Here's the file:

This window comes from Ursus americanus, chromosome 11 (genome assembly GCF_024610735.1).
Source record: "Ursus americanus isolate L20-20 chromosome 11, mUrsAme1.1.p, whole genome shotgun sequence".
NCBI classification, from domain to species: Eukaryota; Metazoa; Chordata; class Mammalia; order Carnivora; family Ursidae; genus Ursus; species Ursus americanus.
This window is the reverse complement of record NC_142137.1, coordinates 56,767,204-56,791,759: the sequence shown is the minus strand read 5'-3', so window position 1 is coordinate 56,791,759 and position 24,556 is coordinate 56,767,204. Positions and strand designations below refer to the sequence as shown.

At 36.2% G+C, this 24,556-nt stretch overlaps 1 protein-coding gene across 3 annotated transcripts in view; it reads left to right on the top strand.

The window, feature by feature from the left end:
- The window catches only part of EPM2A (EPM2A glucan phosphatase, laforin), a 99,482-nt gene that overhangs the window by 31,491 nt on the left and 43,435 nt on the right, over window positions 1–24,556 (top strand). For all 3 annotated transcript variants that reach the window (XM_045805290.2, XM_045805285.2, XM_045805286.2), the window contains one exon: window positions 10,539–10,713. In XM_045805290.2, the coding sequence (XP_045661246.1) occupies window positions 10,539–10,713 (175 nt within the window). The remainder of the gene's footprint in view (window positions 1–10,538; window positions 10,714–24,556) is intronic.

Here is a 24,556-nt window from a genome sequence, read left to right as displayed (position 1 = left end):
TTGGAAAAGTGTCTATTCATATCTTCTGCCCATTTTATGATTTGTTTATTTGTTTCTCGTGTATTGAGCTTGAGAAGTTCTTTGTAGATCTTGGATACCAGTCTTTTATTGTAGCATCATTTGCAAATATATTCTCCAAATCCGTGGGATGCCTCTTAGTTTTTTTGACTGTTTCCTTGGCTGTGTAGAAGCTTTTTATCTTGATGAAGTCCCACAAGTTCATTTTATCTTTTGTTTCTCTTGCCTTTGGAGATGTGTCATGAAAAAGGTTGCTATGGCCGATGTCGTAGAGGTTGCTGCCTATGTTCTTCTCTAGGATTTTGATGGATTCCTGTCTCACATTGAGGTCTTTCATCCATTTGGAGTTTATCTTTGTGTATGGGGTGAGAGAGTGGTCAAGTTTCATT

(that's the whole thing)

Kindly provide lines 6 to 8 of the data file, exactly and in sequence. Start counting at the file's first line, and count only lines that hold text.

The window, feature by feature from the left end:
- The window catches only part of EPM2A (EPM2A glucan phosphatase, laforin), a 99,482-nt gene that overhangs the window by 31,491 nt on the left and 43,435 nt on the right, over window positions 1–24,556 (top strand). For all 3 annotated transcript variants that reach the window (XM_045805290.2, XM_045805285.2, XM_045805286.2), the window contains one exon: window positions 10,539–10,713. In XM_045805290.2, the coding sequence (XP_045661246.1) occupies window positions 10,539–10,713 (175 nt within the window). The remainder of the gene's footprint in view (window positions 1–10,538; window positions 10,714–24,556) is intronic.

Here is a 24,556-nt window from a genome sequence, read left to right as displayed (position 1 = left end):